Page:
The United States on Thursday imposed sanctions on Cuba's defence minister for repressing peaceful protests. US President Joe Biden that the step was just the beginning of a series of punitive measures against Cuba.

The US Treasury Department said its Office of Foreign Assets Control froze the assets of minister Alvaro Lopez Miera and the Special National Brigade (SNB), a division of Cuba's interior ministry, in relation to human rights abuses committed during a crackdown on protests on the island earlier in July.

Biden issued a statement warning that the United States would continue to sanction those who were responsible for the 'oppression of Cuban people'.

Also read: US looks to expand embassy in Cuba after protests

The move was taken under provisions in the Magnitsky Act. The act allows a US President to take action if they feel that human rights are being abused.

Biden said his administration targeted Lopez Miera and the SNB -- a special forces unit nicknamed the Black Berets -- because they were 'driving the crackdown' against protesters who took to the streets by the thousands in rare public demonstrations against the communist government.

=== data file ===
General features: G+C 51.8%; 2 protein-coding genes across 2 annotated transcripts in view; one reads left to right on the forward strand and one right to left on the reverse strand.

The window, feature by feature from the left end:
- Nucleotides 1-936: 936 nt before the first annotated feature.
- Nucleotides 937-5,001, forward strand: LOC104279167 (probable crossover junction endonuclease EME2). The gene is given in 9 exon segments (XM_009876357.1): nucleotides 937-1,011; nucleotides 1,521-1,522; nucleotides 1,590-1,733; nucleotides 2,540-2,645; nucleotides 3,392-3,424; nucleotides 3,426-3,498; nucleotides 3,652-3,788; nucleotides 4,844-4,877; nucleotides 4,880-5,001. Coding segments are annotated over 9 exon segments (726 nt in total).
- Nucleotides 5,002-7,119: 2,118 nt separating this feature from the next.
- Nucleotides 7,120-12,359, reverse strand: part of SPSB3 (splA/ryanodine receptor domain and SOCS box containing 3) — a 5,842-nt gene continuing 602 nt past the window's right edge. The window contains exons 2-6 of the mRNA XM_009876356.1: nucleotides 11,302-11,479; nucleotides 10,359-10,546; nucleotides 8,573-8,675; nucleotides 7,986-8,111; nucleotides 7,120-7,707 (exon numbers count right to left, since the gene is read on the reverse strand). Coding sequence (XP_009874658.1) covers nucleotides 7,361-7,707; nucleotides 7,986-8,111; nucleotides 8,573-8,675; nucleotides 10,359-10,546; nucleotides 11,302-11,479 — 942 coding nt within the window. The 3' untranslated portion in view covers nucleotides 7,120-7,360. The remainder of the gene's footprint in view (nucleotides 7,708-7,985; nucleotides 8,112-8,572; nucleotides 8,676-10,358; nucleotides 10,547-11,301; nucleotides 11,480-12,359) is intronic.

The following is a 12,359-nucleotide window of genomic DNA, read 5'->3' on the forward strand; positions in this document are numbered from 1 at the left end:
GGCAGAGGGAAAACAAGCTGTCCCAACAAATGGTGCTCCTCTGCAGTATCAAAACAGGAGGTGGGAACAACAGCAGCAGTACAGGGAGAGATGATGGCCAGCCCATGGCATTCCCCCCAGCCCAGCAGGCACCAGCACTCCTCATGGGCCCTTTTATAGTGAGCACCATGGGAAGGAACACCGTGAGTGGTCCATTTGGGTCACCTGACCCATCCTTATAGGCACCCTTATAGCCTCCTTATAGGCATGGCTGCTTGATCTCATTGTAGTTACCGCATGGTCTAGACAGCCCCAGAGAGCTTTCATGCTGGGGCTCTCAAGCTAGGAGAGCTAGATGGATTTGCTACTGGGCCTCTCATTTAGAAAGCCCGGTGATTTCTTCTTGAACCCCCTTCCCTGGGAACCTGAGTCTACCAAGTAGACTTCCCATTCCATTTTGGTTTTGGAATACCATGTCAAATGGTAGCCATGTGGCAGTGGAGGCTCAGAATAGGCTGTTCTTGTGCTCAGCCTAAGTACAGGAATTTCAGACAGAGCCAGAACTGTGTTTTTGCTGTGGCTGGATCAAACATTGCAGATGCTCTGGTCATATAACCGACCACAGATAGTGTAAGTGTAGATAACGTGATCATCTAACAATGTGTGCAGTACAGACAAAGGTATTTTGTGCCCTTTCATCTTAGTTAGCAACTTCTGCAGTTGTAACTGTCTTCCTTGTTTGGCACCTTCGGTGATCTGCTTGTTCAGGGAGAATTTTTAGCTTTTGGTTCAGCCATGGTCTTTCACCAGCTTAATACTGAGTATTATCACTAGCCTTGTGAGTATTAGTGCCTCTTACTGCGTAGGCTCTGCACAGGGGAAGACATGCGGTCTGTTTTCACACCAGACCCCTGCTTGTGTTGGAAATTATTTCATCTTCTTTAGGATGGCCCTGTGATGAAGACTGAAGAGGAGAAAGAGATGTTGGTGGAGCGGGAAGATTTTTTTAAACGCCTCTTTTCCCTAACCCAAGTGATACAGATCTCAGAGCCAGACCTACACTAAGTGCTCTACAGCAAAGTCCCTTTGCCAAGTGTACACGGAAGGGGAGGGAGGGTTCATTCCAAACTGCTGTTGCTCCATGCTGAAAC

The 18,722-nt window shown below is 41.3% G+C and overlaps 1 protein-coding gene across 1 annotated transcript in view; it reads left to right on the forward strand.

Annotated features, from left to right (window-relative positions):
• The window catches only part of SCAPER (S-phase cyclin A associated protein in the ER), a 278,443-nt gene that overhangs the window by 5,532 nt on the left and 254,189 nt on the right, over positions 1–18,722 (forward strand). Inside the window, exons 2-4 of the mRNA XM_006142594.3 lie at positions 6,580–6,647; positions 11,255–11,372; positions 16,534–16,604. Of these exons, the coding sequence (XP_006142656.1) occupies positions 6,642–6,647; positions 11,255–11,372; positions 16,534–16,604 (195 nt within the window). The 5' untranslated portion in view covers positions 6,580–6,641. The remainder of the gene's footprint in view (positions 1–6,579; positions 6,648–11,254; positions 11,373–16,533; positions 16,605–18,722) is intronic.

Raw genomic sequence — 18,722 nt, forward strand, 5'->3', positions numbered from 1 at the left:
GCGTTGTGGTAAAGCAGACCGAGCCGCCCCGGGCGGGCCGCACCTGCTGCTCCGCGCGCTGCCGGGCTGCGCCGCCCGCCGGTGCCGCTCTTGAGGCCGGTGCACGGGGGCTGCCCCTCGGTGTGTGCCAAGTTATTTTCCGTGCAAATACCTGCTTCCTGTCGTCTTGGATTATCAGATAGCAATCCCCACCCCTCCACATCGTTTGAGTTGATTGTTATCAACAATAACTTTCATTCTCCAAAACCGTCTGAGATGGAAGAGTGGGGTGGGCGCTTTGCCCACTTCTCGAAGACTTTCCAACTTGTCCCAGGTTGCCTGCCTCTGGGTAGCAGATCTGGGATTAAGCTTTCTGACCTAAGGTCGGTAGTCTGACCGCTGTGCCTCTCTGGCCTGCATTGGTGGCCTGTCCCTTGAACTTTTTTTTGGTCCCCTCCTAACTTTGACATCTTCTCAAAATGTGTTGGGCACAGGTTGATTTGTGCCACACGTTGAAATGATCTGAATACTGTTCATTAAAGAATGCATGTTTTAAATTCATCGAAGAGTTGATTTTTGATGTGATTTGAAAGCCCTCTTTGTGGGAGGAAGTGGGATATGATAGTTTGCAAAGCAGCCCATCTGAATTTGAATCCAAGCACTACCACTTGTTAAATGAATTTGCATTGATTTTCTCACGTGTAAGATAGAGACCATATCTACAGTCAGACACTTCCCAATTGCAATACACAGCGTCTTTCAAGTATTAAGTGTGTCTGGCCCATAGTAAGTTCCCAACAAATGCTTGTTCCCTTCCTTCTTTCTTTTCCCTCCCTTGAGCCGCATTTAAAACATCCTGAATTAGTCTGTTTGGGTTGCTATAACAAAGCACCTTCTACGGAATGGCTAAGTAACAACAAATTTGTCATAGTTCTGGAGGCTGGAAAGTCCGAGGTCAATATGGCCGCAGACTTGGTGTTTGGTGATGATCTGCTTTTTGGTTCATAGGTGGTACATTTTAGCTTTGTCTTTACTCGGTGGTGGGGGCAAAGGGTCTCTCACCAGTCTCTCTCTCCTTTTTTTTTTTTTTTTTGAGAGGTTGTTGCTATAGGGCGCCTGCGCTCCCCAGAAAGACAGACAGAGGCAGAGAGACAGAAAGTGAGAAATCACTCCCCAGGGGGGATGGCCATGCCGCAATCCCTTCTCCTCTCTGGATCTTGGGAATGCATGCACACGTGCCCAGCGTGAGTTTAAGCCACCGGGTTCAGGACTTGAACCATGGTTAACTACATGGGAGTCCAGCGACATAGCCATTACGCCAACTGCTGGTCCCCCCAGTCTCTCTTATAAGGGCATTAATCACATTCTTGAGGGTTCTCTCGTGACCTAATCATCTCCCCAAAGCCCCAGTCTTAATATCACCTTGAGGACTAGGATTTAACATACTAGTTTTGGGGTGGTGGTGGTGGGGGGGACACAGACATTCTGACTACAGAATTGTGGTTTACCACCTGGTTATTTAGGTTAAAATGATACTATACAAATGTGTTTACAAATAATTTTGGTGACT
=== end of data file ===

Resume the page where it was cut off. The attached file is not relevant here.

This comes after the United States said Tuesday it was looking to expand its embassy staff in Cuba and studying ways to let Cuban-Americans bypass the government in sending back money following unprecedented demonstrations.   

Havana, under US sanctions since 1962, has blamed the show of discontent on Washington pursuing a "policy of economic suffocation to provoke social unrest."  

The rallies against the communist government are the largest since the Cuban revolution of the 1950s and come as the country endures its worst economic crisis in 30 years, with chronic shortages of electricity, food and medicine, just as it records a spike in coronavirus infections.  

"Born to conquer and not to be conquered!" shouted the crowds at the rally, which had gathered at dawn on the Malecon, Havana's famed oceanfront boulevard.

Shortly before the rally began, police arrested a man who shouted "Patria y Vida" ("Homeland and Life"), the title of a protest rap song which has become the anthem of anti-government demonstrators.

The official newspaper Granma said similar rallies were called in other cities including Santiago de Cuba, Bayamo, Camaguey and Santa Clara.